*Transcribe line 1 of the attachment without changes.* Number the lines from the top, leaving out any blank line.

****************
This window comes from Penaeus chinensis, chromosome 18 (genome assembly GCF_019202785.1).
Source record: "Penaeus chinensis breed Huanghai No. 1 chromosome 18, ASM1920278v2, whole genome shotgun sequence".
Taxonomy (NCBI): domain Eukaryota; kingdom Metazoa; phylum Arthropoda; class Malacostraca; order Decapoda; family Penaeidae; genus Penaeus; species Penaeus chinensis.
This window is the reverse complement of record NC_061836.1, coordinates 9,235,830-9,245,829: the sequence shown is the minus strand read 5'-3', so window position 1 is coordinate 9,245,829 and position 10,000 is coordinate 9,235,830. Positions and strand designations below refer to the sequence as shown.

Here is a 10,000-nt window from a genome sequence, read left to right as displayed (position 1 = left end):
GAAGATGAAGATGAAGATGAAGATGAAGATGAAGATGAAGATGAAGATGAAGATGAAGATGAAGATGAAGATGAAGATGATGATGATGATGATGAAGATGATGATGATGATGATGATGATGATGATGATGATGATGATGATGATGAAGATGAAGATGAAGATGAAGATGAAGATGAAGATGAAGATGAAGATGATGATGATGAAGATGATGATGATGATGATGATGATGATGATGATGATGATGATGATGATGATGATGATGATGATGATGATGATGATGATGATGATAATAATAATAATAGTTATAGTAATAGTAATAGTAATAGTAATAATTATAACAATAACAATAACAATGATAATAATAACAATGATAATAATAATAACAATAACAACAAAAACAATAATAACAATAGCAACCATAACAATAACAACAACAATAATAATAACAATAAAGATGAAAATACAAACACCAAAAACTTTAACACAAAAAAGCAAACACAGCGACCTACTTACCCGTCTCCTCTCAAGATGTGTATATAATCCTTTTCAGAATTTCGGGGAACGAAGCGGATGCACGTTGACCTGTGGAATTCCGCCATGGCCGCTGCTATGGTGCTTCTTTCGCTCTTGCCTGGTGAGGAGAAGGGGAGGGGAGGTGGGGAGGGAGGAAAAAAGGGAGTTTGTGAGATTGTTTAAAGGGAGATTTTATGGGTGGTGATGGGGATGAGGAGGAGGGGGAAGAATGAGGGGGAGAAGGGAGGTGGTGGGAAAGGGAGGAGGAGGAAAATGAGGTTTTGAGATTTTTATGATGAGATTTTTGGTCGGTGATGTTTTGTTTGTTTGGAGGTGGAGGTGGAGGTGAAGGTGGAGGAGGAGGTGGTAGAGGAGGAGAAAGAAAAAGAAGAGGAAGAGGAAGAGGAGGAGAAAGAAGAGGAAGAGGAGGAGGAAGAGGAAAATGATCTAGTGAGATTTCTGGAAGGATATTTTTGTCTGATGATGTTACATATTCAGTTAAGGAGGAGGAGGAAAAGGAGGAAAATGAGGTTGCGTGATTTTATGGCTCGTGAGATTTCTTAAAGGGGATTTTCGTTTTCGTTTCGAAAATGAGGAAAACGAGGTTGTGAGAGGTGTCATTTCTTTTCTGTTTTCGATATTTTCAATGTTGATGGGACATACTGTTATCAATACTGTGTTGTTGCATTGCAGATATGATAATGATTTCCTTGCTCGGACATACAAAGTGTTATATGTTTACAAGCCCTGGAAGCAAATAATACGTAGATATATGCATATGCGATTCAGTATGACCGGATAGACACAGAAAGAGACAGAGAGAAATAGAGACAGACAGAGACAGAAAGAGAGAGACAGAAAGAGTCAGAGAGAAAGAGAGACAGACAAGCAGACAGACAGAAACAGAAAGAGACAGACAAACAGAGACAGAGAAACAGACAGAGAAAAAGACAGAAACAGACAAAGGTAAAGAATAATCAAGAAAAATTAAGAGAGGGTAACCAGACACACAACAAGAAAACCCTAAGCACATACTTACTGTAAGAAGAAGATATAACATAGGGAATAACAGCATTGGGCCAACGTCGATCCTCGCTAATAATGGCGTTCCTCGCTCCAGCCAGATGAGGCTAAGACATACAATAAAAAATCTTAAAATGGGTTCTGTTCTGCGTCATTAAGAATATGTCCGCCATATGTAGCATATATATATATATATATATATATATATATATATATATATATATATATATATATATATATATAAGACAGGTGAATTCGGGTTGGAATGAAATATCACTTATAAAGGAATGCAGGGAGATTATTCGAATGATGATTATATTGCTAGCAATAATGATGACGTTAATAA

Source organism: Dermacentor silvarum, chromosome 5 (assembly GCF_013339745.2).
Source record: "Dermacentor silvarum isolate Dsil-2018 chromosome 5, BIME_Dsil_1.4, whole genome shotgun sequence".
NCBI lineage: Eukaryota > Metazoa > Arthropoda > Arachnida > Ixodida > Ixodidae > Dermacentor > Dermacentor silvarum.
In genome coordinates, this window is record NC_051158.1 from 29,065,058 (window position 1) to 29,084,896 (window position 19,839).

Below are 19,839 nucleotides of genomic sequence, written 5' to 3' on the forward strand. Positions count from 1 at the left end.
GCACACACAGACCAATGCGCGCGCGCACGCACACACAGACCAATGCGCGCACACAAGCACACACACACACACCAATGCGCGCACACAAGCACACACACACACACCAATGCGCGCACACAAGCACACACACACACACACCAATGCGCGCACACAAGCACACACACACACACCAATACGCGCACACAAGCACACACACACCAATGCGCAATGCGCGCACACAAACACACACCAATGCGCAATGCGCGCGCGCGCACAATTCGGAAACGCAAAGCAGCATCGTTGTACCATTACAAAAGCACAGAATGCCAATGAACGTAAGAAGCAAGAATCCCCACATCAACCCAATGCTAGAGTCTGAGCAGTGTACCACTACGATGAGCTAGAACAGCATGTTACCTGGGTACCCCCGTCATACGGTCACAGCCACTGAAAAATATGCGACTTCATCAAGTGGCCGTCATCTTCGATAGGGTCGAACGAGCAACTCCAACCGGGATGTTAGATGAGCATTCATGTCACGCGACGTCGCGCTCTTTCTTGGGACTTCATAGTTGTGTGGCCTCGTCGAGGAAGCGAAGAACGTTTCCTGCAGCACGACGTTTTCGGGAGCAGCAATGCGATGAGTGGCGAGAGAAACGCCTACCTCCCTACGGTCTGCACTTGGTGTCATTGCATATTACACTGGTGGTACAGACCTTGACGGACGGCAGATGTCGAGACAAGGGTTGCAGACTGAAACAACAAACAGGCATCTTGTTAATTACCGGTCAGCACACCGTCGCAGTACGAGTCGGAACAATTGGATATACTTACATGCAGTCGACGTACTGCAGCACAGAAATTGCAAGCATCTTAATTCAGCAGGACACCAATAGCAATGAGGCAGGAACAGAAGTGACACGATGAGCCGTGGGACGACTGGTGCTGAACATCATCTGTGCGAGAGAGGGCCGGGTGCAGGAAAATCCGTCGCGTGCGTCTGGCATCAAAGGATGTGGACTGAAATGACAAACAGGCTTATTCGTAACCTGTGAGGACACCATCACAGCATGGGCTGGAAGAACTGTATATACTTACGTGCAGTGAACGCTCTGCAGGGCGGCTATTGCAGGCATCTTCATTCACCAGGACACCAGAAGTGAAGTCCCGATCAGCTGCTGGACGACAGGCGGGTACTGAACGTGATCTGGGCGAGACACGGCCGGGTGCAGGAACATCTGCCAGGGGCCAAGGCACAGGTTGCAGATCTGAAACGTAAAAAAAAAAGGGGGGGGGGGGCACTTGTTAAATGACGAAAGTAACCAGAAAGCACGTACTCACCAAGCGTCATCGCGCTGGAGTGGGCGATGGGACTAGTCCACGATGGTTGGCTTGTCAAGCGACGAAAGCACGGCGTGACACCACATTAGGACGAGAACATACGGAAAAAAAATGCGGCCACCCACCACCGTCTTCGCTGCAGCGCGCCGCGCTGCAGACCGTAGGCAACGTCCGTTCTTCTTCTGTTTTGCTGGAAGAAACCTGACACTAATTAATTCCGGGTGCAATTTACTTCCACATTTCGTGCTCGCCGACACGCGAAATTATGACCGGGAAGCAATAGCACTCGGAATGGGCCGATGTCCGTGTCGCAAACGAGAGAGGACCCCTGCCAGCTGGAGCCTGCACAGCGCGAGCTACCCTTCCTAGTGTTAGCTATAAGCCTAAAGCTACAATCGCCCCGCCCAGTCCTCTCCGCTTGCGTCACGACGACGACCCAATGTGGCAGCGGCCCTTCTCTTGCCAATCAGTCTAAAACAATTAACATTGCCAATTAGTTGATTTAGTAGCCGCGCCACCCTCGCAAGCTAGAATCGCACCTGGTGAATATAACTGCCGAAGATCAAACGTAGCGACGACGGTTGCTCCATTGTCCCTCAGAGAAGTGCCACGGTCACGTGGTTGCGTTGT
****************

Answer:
This window comes from Penaeus chinensis, chromosome 18 (genome assembly GCF_019202785.1).